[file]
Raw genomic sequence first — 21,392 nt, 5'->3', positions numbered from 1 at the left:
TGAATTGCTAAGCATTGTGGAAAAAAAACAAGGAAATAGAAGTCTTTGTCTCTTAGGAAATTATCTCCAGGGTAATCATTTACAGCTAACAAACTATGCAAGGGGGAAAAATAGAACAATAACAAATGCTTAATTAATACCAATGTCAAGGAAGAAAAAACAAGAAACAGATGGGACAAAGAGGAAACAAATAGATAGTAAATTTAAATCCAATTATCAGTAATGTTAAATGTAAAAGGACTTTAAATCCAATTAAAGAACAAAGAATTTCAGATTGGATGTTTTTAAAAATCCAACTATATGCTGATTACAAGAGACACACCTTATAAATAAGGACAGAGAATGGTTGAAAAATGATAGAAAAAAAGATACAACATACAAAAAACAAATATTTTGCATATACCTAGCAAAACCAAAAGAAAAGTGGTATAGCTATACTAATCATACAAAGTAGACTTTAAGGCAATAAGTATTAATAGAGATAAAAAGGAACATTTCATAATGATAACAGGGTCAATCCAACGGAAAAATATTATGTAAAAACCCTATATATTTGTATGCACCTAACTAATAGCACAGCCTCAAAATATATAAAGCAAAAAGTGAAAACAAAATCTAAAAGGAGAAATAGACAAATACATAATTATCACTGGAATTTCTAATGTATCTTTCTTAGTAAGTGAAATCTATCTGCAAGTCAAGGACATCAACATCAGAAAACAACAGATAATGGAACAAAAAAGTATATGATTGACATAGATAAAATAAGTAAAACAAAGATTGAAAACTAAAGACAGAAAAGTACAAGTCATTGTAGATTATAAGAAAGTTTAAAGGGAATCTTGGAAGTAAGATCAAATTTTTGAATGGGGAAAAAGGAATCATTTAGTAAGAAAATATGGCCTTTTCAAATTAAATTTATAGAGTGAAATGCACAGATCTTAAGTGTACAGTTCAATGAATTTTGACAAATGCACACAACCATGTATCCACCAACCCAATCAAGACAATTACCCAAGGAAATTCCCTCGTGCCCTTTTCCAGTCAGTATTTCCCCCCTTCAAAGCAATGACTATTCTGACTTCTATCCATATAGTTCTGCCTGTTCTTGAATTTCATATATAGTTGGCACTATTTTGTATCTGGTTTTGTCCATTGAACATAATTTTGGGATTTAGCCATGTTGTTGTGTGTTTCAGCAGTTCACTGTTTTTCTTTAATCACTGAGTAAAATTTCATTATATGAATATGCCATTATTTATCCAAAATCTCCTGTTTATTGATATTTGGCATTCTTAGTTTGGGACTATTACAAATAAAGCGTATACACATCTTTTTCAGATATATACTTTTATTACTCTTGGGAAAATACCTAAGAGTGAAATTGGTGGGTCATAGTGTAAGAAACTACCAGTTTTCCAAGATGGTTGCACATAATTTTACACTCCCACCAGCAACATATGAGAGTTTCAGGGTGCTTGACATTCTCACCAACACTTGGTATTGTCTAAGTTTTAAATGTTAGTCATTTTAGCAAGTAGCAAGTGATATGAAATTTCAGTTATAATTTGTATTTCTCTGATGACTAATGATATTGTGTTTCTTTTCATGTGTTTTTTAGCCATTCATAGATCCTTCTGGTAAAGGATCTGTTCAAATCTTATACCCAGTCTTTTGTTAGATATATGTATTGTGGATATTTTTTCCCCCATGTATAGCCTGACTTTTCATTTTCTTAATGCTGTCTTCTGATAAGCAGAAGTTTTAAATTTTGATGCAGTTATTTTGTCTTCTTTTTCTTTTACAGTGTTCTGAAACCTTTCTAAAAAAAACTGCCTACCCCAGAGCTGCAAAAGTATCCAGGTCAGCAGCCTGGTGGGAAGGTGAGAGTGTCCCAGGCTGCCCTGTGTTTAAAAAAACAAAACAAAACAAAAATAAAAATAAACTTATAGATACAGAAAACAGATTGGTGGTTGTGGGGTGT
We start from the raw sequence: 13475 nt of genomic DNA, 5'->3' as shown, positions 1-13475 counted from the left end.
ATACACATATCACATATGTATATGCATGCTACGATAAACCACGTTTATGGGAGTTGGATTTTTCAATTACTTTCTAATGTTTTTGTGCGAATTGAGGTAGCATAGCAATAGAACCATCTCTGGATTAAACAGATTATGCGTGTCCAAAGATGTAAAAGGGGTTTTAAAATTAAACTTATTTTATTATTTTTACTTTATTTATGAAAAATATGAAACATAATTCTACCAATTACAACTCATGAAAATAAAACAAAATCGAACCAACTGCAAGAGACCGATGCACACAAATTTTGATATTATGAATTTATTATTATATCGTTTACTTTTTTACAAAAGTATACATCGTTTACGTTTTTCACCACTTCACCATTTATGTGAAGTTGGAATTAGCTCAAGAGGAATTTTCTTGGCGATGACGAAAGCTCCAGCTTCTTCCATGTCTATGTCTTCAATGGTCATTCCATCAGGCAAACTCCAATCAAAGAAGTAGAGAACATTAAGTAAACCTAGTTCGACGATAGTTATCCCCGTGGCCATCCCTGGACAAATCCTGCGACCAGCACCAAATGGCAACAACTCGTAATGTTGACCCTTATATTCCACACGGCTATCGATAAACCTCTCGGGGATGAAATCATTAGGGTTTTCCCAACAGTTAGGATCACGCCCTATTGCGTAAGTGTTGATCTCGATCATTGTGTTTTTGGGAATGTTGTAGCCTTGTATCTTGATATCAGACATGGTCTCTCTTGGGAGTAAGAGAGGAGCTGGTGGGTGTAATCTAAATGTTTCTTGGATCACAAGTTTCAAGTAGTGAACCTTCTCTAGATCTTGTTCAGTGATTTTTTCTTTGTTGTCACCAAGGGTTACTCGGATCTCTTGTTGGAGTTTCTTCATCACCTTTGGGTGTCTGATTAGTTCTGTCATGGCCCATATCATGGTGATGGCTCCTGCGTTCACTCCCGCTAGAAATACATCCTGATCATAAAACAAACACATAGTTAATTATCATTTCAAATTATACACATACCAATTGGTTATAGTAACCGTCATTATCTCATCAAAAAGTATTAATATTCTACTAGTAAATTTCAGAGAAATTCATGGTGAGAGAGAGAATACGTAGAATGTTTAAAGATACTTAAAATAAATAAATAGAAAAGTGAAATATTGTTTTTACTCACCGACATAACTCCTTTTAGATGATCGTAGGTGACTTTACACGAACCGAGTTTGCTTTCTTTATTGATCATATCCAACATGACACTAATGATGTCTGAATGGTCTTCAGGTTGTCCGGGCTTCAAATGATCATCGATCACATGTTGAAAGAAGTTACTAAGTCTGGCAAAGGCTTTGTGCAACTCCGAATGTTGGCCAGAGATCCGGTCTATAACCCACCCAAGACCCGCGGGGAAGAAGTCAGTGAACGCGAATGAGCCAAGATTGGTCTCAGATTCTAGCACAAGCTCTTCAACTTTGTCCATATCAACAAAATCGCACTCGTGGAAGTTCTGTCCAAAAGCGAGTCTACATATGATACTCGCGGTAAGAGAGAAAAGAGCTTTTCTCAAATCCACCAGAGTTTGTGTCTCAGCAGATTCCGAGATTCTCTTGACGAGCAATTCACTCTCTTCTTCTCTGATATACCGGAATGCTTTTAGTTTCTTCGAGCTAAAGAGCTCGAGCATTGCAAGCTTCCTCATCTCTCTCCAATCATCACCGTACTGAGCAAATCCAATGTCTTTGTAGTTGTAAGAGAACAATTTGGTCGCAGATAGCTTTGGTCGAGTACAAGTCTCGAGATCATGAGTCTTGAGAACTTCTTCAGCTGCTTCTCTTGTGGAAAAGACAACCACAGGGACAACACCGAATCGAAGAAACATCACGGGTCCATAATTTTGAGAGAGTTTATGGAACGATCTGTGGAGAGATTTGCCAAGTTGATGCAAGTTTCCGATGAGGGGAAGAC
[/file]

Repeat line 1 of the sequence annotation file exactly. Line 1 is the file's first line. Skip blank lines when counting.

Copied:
Raw genomic sequence first — 21,392 nt, 5'->3', positions numbered from 1 at the left: